Leon Bibb (February 7, 1922 – October 23, 2015) was an American folk singer and actor who grew up in Kentucky, studied voice in New York, and worked on Broadway. His career began when he became a featured soloist of the Louisville Municipal College glee club as a student. He lived in Vancouver, British Columbia, Canada, after 1969.
Bibb was born in Louisville, Kentucky and was one of the performers at the first Newport Folk Festival in 1959. He also had his own NBC television talk show. During the late-1950s and early-1960s, Bibb was one of a number of American entertainers, such as his good friend Paul Robeson, who were blacklisted for alleged ties to left-wing groups and causes. In 1963, Bibb traveled to Mississippi to join Dick Gregory and others in the fight against racial segregation in the United States.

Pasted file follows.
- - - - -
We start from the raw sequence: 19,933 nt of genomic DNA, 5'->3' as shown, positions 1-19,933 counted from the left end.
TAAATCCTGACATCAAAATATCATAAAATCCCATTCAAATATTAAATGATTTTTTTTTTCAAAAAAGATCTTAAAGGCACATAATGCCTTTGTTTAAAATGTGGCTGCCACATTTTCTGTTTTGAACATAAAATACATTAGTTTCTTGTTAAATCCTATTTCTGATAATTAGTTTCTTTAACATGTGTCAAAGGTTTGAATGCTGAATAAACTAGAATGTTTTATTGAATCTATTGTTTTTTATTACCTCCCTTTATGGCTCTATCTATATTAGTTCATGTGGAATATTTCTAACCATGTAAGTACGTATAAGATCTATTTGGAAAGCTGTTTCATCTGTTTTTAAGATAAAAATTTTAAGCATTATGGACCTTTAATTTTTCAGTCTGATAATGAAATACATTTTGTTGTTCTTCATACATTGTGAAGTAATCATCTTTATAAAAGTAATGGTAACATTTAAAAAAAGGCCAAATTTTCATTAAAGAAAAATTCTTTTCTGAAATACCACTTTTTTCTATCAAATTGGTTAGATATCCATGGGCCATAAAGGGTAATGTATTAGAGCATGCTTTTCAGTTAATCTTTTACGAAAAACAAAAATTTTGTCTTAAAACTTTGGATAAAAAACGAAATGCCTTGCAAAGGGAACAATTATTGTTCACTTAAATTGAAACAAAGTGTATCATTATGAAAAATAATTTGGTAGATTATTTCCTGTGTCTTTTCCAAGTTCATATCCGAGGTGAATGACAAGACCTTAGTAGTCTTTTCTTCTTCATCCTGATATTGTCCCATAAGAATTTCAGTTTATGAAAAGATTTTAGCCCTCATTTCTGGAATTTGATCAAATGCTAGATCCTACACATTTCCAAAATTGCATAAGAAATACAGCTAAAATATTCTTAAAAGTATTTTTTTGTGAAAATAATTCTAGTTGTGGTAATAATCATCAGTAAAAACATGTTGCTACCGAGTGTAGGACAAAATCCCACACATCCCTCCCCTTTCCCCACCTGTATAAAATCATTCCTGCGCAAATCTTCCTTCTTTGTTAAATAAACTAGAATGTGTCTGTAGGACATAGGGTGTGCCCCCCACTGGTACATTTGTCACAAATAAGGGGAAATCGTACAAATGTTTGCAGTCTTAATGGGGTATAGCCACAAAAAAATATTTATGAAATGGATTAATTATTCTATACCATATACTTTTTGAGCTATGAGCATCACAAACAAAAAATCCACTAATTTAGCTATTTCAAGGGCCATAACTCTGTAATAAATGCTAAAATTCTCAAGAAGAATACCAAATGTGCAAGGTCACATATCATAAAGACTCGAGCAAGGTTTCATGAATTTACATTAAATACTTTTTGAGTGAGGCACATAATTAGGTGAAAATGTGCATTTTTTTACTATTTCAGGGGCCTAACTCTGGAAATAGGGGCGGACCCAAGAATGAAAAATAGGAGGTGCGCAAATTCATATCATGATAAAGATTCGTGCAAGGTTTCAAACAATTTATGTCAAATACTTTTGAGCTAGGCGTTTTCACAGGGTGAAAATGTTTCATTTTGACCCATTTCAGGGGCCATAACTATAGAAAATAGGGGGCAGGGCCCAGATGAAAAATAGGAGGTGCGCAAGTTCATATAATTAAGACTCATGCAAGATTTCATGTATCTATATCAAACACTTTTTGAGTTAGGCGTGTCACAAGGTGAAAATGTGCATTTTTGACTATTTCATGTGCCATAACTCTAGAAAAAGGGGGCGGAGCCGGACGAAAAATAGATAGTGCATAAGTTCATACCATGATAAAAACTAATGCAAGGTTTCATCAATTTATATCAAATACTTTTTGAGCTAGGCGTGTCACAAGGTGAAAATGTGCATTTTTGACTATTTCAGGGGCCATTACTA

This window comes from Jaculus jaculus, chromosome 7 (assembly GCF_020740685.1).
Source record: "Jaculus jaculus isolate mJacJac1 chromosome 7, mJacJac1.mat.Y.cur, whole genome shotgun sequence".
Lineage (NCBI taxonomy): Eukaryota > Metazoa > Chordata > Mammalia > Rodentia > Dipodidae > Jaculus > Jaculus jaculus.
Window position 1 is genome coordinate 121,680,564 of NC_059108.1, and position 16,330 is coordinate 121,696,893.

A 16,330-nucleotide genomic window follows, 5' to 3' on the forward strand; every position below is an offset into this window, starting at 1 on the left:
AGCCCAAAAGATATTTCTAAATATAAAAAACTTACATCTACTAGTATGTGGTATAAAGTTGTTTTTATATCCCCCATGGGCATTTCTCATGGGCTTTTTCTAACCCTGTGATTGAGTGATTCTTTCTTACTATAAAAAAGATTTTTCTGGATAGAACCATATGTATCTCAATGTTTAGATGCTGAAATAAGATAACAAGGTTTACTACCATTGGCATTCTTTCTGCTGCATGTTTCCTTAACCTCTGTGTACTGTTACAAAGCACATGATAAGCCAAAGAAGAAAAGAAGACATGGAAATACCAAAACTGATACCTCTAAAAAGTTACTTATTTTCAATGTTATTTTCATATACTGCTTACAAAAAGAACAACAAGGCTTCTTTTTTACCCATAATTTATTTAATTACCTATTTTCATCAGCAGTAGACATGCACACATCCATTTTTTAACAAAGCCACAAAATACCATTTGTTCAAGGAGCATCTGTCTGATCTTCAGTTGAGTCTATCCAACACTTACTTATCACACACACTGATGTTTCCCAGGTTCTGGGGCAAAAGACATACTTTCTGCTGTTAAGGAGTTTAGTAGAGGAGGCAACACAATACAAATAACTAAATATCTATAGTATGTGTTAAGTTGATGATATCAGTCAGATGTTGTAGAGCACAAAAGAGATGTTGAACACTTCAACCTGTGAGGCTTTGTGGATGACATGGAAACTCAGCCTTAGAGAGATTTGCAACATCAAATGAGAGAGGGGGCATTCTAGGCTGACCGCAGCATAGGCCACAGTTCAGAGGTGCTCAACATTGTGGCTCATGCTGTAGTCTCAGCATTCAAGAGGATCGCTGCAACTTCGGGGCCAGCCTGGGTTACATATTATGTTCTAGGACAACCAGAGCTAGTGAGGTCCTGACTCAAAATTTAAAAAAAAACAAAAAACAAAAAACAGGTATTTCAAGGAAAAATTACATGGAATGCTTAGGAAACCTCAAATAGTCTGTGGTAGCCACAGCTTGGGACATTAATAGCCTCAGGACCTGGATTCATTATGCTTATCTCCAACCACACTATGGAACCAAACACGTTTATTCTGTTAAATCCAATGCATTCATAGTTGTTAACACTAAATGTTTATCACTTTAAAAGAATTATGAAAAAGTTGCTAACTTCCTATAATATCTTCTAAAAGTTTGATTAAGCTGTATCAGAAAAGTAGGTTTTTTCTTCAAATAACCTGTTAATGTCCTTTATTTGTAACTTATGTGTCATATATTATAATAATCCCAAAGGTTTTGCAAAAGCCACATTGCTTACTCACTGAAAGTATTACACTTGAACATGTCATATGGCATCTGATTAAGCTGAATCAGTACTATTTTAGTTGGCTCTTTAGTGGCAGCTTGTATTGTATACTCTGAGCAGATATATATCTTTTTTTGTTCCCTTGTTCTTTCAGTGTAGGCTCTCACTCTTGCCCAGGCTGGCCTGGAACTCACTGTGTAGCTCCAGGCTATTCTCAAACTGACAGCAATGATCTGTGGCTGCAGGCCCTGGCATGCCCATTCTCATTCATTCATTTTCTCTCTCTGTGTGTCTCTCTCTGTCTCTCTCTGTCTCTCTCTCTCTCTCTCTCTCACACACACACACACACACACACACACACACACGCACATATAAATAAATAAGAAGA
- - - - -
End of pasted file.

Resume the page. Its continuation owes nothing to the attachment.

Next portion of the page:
Despite that setback, Bibb continued to perform, and around 1963–64 he was featured singing on the national TV show, Hootenanny, on The Ed Sullivan Show and performed with Bill Cosby on tours. He also provided the soundtrack to Luis Bunuel's 1960 film The Young One. His a cappella vocals blend his classical, spiritual and blues influences.
In 2009, he was made a Member of the Order of British Columbia. At the time of receiving this honor, Bibb was still an active performer.
He died on October 23, 2015. He was the father of the Helsinki, Finland-based acoustic blues singer/songwriter Eric Bibb, and grandfather of Swedish dancer and performer Rennie Mirro (in Swedish).